Recently, we have been enamored with landscapes and water. Here’s a thematic roundup with two exhibitions that we’re sorry to have missed, and two that we plan to see soon.
At the Oklahoma City Museum of Art, My Generation: Young Chinese Artists presents works by artists born in mainland China after 1976. They are products of China’s one-child policy and have grown up during a time of rapid urbanization, globalization, and cultural transition.
In Denmark’s Louisiana Museum of Modern Art, Ólafur Elíasson has transformed the museum’s South Wing into a rocky river landscape with a site-specific installation combining nature, architecture, and art.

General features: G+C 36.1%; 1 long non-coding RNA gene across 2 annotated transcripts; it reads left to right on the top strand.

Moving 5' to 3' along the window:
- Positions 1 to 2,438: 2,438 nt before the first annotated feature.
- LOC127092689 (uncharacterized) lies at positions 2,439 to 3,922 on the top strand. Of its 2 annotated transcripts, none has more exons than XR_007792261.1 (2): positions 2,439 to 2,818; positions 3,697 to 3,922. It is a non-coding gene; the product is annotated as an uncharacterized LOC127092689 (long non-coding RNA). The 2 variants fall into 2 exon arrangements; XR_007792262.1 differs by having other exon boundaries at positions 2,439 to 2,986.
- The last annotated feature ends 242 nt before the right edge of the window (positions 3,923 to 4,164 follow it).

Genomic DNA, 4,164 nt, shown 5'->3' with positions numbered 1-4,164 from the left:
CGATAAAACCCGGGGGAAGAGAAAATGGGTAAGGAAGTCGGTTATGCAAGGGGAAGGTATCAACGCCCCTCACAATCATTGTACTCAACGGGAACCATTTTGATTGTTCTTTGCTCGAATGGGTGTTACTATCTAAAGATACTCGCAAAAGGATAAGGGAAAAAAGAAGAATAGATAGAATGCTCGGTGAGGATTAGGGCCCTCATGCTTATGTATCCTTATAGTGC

This summer, André Le Nôtre’s 17th-century Water Theater grove at Versailles has been restored by the landscape designer Louis Benech with contemporary sculptures by Jean-Michel Othoniel – the first new permanent artworks added the garden in over 300 years.
Last week in London, a Monet water lily painting sold for $54 million in Sotheby’s Impressionist & Modern Art Evening Sale. The work, a 1906 Nymphéas, is one of a series completed from 1905 to 1907 at Giverny.
This spring, coinciding with his first major exhibition in the Middle East, American sculptor Richard Serra launched a public art commission in Qatar entitled East-West/West-East. Serra’s large-scale assemblies of sheet metal are famously minimal and massive, and this site-specific work in Qatar is absolutely monolithic.